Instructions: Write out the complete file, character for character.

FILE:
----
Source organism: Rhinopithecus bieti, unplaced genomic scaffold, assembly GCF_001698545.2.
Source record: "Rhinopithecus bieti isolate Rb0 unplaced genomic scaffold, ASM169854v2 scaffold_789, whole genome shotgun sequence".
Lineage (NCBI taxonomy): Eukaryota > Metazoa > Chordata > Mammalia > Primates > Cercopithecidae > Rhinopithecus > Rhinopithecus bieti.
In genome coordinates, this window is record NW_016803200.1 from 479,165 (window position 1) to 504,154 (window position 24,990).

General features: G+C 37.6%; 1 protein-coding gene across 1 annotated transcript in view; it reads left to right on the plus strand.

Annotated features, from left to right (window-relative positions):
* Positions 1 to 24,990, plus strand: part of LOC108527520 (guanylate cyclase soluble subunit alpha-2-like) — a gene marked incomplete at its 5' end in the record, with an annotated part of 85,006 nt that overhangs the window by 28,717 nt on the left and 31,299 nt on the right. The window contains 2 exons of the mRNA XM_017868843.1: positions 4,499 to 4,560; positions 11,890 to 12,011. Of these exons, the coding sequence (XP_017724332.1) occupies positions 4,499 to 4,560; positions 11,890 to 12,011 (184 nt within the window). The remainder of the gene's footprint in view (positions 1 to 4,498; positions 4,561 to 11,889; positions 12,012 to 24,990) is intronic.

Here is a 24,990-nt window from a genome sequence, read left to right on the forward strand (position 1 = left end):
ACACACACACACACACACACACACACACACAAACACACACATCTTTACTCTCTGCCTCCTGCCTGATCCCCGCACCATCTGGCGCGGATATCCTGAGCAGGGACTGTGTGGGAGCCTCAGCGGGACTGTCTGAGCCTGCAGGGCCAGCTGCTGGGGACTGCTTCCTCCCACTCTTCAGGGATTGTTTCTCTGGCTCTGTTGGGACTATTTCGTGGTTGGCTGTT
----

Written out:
Source organism: Rhinopithecus bieti, unplaced genomic scaffold, assembly GCF_001698545.2.
Source record: "Rhinopithecus bieti isolate Rb0 unplaced genomic scaffold, ASM169854v2 scaffold_789, whole genome shotgun sequence".
Lineage (NCBI taxonomy): Eukaryota > Metazoa > Chordata > Mammalia > Primates > Cercopithecidae > Rhinopithecus > Rhinopithecus bieti.
In genome coordinates, this window is record NW_016803200.1 from 479,165 (window position 1) to 504,154 (window position 24,990).

General features: G+C 37.6%; 1 protein-coding gene across 1 annotated transcript in view; it reads left to right on the plus strand.

Annotated features, from left to right (window-relative positions):
* Positions 1 to 24,990, plus strand: part of LOC108527520 (guanylate cyclase soluble subunit alpha-2-like) — a gene marked incomplete at its 5' end in the record, with an annotated part of 85,006 nt that overhangs the window by 28,717 nt on the left and 31,299 nt on the right. The window contains 2 exons of the mRNA XM_017868843.1: positions 4,499 to 4,560; positions 11,890 to 12,011. Of these exons, the coding sequence (XP_017724332.1) occupies positions 4,499 to 4,560; positions 11,890 to 12,011 (184 nt within the window). The remainder of the gene's footprint in view (positions 1 to 4,498; positions 4,561 to 11,889; positions 12,012 to 24,990) is intronic.

Here is a 24,990-nt window from a genome sequence, read left to right on the forward strand (position 1 = left end):
ACACACACACACACACACACACACACACACAAACACACACATCTTTACTCTCTGCCTCCTGCCTGATCCCCGCACCATCTGGCGCGGATATCCTGAGCAGGGACTGTGTGGGAGCCTCAGCGGGACTGTCTGAGCCTGCAGGGCCAGCTGCTGGGGACTGCTTCCTCCCACTCTTCAGGGATTGTTTCTCTGGCTCTGTTGGGACTATTTCGTGGTTGGCTGTT